However, the RF stressed that either of these tax cuts would come in a “tax-raising sandwich”, stuck between previous increases already in effect and further tax rises to come in the coming years.

The UK tax burden is therefore set to hit a record high, regardless of whether these cuts are pursued. This is primarily due to the personal allowance freeze – the ‘stealth’ tax that will generate £44 billion a year for the Government by the years 2027-28. The RF concluded that cancelling the personal allowance freeze for 2024-2025 would come with a similar price of £7 billion for the Government, but save both those earning £20k and £50k an evenly spread sum of £252.

Who will pay for this?

Analysts like Capital Economics estimate that the Chancellor comes into the Budget with £15 billion of fiscal ‘headroom’ (the leftover space between expected government revenue and its existing spending). Though this is higher than expected, it remains far lower than the £27 billion of headroom that chancellors have had on average since 2010.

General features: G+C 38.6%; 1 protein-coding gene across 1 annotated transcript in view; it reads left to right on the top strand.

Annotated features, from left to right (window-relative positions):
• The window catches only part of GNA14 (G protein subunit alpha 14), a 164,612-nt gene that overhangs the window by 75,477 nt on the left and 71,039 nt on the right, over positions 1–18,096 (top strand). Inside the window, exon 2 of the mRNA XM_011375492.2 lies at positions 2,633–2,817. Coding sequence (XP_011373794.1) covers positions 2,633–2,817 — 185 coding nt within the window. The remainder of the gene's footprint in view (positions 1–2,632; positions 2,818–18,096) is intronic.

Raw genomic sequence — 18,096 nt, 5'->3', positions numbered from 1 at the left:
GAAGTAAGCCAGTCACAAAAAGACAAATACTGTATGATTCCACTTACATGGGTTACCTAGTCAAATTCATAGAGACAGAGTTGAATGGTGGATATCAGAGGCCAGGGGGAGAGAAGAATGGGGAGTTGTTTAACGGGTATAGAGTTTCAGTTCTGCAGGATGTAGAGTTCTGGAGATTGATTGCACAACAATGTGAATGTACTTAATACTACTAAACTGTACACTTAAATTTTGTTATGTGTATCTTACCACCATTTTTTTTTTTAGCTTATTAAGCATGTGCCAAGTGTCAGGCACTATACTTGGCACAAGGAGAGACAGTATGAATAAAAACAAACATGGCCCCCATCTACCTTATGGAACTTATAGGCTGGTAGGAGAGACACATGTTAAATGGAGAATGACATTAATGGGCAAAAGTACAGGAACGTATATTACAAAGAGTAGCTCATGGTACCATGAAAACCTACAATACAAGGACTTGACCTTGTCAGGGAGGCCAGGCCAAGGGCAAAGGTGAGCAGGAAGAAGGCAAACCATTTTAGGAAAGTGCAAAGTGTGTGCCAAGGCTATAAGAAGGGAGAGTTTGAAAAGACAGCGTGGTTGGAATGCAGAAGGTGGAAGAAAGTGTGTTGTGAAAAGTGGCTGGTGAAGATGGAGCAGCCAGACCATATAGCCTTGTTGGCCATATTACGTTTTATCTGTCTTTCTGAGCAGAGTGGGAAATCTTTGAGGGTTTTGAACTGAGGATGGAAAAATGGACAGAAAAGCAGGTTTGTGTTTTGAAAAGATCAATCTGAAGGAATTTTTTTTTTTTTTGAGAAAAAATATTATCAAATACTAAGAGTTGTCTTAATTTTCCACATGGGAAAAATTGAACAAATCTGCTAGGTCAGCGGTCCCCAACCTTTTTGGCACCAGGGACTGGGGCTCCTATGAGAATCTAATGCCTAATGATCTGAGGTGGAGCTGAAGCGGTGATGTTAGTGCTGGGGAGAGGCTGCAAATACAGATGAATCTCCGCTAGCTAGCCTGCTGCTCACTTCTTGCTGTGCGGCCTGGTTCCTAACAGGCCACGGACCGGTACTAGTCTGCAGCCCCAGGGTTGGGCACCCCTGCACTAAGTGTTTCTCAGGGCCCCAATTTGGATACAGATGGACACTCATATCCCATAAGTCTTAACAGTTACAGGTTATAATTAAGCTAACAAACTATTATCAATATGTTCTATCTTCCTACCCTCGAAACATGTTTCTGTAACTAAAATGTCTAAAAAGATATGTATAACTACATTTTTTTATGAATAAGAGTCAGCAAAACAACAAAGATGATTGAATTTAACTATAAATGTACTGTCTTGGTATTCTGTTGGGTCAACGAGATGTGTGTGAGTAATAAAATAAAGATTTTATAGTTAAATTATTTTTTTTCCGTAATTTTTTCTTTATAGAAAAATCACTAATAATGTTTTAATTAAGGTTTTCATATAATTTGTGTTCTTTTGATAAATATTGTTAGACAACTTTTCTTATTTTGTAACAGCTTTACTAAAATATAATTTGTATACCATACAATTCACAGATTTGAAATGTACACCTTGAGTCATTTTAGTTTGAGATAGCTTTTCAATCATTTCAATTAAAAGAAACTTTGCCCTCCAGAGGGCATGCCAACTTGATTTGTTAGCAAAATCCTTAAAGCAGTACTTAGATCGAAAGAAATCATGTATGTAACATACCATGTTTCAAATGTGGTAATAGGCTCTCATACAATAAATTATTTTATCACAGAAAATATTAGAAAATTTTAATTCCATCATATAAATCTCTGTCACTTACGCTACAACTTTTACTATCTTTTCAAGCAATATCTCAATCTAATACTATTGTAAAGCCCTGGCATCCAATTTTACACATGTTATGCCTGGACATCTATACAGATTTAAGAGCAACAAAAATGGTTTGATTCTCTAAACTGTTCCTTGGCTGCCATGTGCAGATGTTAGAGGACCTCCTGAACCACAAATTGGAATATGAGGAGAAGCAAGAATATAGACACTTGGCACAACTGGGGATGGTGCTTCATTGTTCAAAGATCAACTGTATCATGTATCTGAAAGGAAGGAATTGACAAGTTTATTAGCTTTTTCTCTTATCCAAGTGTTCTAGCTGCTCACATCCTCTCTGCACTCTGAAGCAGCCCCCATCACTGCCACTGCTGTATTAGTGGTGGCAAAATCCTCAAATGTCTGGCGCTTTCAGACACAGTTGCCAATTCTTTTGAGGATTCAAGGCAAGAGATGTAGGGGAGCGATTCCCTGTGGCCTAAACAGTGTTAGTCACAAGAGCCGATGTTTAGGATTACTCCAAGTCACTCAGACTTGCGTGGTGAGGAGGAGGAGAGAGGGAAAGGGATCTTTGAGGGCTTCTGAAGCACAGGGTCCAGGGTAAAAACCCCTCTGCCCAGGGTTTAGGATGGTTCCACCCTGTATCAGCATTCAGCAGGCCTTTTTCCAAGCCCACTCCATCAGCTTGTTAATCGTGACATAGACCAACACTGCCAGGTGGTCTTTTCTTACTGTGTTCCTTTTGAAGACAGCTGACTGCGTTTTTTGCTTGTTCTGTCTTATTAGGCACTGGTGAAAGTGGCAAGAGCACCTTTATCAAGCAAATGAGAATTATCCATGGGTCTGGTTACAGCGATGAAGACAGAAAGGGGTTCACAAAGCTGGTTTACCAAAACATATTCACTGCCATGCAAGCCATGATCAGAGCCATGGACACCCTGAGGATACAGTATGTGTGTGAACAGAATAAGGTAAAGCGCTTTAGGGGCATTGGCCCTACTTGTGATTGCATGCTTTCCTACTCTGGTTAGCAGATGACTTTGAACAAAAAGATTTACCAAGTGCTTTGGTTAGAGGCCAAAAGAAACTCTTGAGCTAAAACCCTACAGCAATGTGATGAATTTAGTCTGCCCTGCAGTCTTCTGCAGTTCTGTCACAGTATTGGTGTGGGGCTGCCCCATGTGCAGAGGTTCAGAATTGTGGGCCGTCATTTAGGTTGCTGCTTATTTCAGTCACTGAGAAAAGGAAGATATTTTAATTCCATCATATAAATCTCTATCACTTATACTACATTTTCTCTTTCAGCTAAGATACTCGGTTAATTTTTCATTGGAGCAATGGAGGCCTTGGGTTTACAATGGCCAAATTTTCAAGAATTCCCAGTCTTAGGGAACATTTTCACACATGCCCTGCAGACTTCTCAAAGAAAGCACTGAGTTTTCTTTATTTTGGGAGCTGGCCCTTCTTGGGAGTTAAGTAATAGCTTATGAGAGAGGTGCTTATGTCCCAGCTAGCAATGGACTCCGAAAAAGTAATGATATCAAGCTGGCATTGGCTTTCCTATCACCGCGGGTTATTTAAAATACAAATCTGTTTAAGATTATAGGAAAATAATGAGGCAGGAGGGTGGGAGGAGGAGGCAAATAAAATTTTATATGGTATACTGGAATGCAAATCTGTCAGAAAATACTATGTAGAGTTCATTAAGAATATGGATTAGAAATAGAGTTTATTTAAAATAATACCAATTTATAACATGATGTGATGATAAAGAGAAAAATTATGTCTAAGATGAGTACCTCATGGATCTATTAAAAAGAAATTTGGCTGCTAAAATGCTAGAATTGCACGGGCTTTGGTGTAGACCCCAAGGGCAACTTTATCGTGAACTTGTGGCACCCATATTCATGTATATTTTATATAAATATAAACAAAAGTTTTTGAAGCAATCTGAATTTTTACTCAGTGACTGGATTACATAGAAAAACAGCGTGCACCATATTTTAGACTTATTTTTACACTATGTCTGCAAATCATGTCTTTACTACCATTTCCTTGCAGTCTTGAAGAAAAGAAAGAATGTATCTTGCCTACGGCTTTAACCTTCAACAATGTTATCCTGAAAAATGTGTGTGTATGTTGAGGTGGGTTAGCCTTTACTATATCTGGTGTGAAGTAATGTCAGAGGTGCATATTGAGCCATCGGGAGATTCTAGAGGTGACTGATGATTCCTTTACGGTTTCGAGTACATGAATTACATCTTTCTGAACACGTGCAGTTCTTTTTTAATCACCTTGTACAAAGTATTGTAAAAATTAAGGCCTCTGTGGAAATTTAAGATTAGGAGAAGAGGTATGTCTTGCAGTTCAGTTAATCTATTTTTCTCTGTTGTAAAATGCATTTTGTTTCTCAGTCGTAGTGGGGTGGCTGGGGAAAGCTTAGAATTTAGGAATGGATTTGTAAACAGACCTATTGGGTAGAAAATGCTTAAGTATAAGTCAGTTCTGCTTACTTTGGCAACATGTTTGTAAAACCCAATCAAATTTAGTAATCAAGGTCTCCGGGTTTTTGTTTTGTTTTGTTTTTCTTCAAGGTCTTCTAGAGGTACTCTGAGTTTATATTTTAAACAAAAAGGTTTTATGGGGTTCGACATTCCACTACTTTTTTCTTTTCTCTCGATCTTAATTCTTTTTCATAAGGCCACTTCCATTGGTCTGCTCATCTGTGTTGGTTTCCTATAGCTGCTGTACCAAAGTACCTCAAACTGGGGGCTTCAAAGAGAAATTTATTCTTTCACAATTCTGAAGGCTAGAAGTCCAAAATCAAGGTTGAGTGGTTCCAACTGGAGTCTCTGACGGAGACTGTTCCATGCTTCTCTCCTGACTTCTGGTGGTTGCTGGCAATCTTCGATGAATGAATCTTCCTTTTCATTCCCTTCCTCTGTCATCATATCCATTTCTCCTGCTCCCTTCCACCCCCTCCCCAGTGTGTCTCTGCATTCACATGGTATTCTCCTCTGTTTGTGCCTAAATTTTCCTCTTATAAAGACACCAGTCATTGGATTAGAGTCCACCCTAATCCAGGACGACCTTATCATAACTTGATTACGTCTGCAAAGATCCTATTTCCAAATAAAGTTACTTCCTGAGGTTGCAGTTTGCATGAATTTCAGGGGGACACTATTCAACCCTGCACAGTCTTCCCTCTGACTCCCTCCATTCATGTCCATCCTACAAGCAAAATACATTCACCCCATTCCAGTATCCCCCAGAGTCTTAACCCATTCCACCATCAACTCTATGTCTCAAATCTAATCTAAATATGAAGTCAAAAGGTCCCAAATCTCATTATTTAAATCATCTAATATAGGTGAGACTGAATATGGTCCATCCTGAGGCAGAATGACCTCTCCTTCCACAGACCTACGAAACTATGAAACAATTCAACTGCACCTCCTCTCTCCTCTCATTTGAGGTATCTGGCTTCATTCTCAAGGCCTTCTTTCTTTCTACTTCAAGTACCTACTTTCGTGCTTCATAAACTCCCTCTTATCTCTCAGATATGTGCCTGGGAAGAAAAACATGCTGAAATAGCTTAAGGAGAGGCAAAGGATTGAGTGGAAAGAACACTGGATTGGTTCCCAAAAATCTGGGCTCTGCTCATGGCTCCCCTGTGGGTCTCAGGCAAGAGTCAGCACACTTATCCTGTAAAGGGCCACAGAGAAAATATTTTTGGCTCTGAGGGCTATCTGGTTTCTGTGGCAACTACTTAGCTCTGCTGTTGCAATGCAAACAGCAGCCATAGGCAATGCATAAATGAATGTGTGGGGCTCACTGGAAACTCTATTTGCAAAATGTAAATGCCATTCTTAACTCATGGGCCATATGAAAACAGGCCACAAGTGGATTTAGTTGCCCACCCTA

So if the Chancellor wishes to cut taxes while meeting a broad range of other new cost pressures, the money may need to come from somewhere else. New duties may be announced on importing and manufacturing vapes in an aim to make the habit unaffordable for children, while raising £0.5 billion by 2028-29, but these will hardly go far enough.